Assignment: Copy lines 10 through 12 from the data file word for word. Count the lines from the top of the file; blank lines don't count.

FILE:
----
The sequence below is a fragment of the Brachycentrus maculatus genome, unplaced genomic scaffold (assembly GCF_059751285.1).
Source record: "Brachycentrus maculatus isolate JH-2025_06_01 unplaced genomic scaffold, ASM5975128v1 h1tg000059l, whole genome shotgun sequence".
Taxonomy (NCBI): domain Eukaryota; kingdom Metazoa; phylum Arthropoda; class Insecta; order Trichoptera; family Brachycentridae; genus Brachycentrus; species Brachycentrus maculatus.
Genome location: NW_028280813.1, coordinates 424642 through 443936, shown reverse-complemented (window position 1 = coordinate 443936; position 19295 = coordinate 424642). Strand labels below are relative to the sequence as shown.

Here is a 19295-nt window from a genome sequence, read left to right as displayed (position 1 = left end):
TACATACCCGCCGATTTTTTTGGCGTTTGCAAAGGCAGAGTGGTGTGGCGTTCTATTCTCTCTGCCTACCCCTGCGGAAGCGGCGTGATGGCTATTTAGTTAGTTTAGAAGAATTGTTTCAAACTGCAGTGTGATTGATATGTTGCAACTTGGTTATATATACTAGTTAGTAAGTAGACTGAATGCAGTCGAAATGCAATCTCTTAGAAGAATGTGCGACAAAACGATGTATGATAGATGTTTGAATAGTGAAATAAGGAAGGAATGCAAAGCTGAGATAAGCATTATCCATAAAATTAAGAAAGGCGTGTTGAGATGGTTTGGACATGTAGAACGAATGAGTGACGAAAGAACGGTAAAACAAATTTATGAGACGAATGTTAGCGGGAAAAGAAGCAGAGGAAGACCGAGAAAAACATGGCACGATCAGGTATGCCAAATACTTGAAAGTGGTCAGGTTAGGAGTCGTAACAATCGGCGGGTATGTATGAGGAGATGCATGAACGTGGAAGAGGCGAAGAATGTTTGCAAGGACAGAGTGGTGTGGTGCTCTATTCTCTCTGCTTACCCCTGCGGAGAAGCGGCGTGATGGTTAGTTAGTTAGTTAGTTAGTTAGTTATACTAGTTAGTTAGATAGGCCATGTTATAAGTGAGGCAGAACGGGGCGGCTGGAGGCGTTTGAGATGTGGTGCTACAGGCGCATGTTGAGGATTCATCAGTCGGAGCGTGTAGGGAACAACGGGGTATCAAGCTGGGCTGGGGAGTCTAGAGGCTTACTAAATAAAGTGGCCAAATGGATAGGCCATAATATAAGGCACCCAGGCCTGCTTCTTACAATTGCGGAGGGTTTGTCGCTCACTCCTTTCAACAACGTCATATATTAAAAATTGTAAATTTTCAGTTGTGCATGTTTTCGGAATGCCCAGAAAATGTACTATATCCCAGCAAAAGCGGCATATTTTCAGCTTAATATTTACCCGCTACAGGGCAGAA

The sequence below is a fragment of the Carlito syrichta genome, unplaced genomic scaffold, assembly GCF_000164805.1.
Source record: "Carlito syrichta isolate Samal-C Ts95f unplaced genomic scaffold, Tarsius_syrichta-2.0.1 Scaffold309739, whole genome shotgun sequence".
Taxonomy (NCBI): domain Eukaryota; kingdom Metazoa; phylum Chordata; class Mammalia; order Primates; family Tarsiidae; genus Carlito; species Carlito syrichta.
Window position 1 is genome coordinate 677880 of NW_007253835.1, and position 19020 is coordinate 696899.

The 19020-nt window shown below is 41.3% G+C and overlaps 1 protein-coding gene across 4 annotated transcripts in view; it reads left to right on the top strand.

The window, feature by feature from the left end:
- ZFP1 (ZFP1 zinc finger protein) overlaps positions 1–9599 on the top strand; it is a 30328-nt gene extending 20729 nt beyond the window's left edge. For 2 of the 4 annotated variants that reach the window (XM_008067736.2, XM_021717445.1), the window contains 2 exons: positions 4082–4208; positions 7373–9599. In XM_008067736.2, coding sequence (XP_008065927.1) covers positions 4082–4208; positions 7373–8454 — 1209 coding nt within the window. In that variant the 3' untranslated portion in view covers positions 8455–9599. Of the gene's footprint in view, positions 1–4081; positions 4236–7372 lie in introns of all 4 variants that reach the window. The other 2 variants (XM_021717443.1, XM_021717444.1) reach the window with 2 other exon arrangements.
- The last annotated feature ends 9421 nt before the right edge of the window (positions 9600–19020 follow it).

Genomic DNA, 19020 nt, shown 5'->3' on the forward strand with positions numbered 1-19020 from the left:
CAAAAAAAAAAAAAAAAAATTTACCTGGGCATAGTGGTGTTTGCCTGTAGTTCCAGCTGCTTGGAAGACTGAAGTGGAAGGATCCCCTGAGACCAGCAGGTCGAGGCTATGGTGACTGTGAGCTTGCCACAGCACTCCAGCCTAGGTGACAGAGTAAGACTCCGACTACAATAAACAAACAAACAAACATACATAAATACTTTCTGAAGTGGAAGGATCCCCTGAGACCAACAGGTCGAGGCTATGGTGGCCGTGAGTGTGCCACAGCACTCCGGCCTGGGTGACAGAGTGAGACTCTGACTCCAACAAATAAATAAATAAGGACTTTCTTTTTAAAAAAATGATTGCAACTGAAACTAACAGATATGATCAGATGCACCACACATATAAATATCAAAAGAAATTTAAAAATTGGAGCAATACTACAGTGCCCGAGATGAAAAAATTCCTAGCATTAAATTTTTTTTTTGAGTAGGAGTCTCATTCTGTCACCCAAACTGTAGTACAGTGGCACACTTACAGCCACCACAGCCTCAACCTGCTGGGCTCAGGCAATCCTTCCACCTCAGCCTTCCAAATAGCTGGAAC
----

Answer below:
Window position 1 is genome coordinate 677880 of NW_007253835.1, and position 19020 is coordinate 696899.

The 19020-nt window shown below is 41.3% G+C and overlaps 1 protein-coding gene across 4 annotated transcripts in view; it reads left to right on the top strand.

The window, feature by feature from the left end: